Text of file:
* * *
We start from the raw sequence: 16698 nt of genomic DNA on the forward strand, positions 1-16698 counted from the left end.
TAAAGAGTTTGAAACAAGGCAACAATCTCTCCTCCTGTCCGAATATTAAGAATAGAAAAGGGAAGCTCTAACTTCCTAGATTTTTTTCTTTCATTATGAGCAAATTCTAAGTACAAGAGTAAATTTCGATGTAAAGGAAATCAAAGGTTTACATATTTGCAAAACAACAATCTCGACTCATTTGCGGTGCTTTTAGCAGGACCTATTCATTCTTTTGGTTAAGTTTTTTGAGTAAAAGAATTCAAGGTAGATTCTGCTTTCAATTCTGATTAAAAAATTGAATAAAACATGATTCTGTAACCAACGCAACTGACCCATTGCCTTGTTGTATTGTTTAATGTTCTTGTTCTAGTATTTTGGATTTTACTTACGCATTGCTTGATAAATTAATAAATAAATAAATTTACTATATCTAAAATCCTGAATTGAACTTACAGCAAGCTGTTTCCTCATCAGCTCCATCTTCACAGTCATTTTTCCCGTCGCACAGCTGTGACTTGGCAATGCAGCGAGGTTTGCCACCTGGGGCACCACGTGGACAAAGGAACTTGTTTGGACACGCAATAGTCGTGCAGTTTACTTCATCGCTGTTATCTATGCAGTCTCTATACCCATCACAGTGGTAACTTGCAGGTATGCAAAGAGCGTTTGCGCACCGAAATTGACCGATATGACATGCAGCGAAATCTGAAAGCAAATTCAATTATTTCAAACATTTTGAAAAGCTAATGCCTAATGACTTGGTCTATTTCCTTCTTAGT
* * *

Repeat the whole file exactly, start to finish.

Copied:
We start from the raw sequence: 16698 nt of genomic DNA on the forward strand, positions 1-16698 counted from the left end.
TAAAGAGTTTGAAACAAGGCAACAATCTCTCCTCCTGTCCGAATATTAAGAATAGAAAAGGGAAGCTCTAACTTCCTAGATTTTTTTCTTTCATTATGAGCAAATTCTAAGTACAAGAGTAAATTTCGATGTAAAGGAAATCAAAGGTTTACATATTTGCAAAACAACAATCTCGACTCATTTGCGGTGCTTTTAGCAGGACCTATTCATTCTTTTGGTTAAGTTTTTTGAGTAAAAGAATTCAAGGTAGATTCTGCTTTCAATTCTGATTAAAAAATTGAATAAAACATGATTCTGTAACCAACGCAACTGACCCATTGCCTTGTTGTATTGTTTAATGTTCTTGTTCTAGTATTTTGGATTTTACTTACGCATTGCTTGATAAATTAATAAATAAATAAATTTACTATATCTAAAATCCTGAATTGAACTTACAGCAAGCTGTTTCCTCATCAGCTCCATCTTCACAGTCATTTTTCCCGTCGCACAGCTGTGACTTGGCAATGCAGCGAGGTTTGCCACCTGGGGCACCACGTGGACAAAGGAACTTGTTTGGACACGCAATAGTCGTGCAGTTTACTTCATCGCTGTTATCTATGCAGTCTCTATACCCATCACAGTGGTAACTTGCAGGTATGCAAAGAGCGTTTGCGCACCGAAATTGACCGATATGACATGCAGCGAAATCTGAAAGCAAATTCAATTATTTCAAACATTTTGAAAAGCTAATGCCTAATGACTTGGTCTATTTCCTTCTTAGT